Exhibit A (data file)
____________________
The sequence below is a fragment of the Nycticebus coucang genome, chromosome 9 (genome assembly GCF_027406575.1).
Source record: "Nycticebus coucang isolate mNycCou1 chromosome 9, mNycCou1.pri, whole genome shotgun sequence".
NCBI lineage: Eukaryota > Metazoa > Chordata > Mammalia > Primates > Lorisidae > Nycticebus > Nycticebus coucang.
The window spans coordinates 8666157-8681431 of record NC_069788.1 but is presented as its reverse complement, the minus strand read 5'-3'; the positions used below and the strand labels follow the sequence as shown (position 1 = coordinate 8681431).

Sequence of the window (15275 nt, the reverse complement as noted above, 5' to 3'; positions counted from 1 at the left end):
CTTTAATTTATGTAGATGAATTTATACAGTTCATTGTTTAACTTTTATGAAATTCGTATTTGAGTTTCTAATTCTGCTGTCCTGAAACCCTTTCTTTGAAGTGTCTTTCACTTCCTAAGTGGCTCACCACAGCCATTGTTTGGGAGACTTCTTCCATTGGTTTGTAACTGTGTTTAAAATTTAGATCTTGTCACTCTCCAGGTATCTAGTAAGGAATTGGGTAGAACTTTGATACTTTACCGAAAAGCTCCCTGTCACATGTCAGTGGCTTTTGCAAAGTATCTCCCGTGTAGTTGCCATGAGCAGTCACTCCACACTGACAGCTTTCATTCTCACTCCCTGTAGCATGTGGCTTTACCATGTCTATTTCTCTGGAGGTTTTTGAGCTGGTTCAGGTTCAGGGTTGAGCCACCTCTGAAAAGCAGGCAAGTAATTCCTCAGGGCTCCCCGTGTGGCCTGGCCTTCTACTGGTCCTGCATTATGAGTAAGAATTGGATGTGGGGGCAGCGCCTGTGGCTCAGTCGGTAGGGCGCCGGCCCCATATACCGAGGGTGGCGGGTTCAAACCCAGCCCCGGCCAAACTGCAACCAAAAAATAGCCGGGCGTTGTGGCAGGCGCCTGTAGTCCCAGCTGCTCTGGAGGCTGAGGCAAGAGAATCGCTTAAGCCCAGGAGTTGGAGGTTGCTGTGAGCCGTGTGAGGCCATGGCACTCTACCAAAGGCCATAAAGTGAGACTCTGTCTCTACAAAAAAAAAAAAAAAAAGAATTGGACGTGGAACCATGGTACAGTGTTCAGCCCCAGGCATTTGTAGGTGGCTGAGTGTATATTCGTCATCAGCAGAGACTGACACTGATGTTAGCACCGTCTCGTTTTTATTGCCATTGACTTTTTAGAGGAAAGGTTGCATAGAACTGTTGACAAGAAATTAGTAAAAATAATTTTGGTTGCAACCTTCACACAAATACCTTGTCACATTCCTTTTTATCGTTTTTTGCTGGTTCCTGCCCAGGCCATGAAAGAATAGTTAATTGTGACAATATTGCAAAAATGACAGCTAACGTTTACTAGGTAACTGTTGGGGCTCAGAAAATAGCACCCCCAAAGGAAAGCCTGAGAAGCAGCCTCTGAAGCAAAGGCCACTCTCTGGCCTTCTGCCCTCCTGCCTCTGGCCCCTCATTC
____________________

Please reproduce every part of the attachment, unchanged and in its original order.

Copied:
The sequence below is a fragment of the Nycticebus coucang genome, chromosome 9 (genome assembly GCF_027406575.1).
Source record: "Nycticebus coucang isolate mNycCou1 chromosome 9, mNycCou1.pri, whole genome shotgun sequence".
NCBI lineage: Eukaryota > Metazoa > Chordata > Mammalia > Primates > Lorisidae > Nycticebus > Nycticebus coucang.
The window spans coordinates 8666157-8681431 of record NC_069788.1 but is presented as its reverse complement, the minus strand read 5'-3'; the positions used below and the strand labels follow the sequence as shown (position 1 = coordinate 8681431).

Sequence of the window (15275 nt, the reverse complement as noted above, 5' to 3'; positions counted from 1 at the left end):
CTTTAATTTATGTAGATGAATTTATACAGTTCATTGTTTAACTTTTATGAAATTCGTATTTGAGTTTCTAATTCTGCTGTCCTGAAACCCTTTCTTTGAAGTGTCTTTCACTTCCTAAGTGGCTCACCACAGCCATTGTTTGGGAGACTTCTTCCATTGGTTTGTAACTGTGTTTAAAATTTAGATCTTGTCACTCTCCAGGTATCTAGTAAGGAATTGGGTAGAACTTTGATACTTTACCGAAAAGCTCCCTGTCACATGTCAGTGGCTTTTGCAAAGTATCTCCCGTGTAGTTGCCATGAGCAGTCACTCCACACTGACAGCTTTCATTCTCACTCCCTGTAGCATGTGGCTTTACCATGTCTATTTCTCTGGAGGTTTTTGAGCTGGTTCAGGTTCAGGGTTGAGCCACCTCTGAAAAGCAGGCAAGTAATTCCTCAGGGCTCCCCGTGTGGCCTGGCCTTCTACTGGTCCTGCATTATGAGTAAGAATTGGATGTGGGGGCAGCGCCTGTGGCTCAGTCGGTAGGGCGCCGGCCCCATATACCGAGGGTGGCGGGTTCAAACCCAGCCCCGGCCAAACTGCAACCAAAAAATAGCCGGGCGTTGTGGCAGGCGCCTGTAGTCCCAGCTGCTCTGGAGGCTGAGGCAAGAGAATCGCTTAAGCCCAGGAGTTGGAGGTTGCTGTGAGCCGTGTGAGGCCATGGCACTCTACCAAAGGCCATAAAGTGAGACTCTGTCTCTACAAAAAAAAAAAAAAAAAGAATTGGACGTGGAACCATGGTACAGTGTTCAGCCCCAGGCATTTGTAGGTGGCTGAGTGTATATTCGTCATCAGCAGAGACTGACACTGATGTTAGCACCGTCTCGTTTTTATTGCCATTGACTTTTTAGAGGAAAGGTTGCATAGAACTGTTGACAAGAAATTAGTAAAAATAATTTTGGTTGCAACCTTCACACAAATACCTTGTCACATTCCTTTTTATCGTTTTTTGCTGGTTCCTGCCCAGGCCATGAAAGAATAGTTAATTGTGACAATATTGCAAAAATGACAGCTAACGTTTACTAGGTAACTGTTGGGGCTCAGAAAATAGCACCCCCAAAGGAAAGCCTGAGAAGCAGCCTCTGAAGCAAAGGCCACTCTCTGGCCTTCTGCCCTCCTGCCTCTGGCCCCTCATTC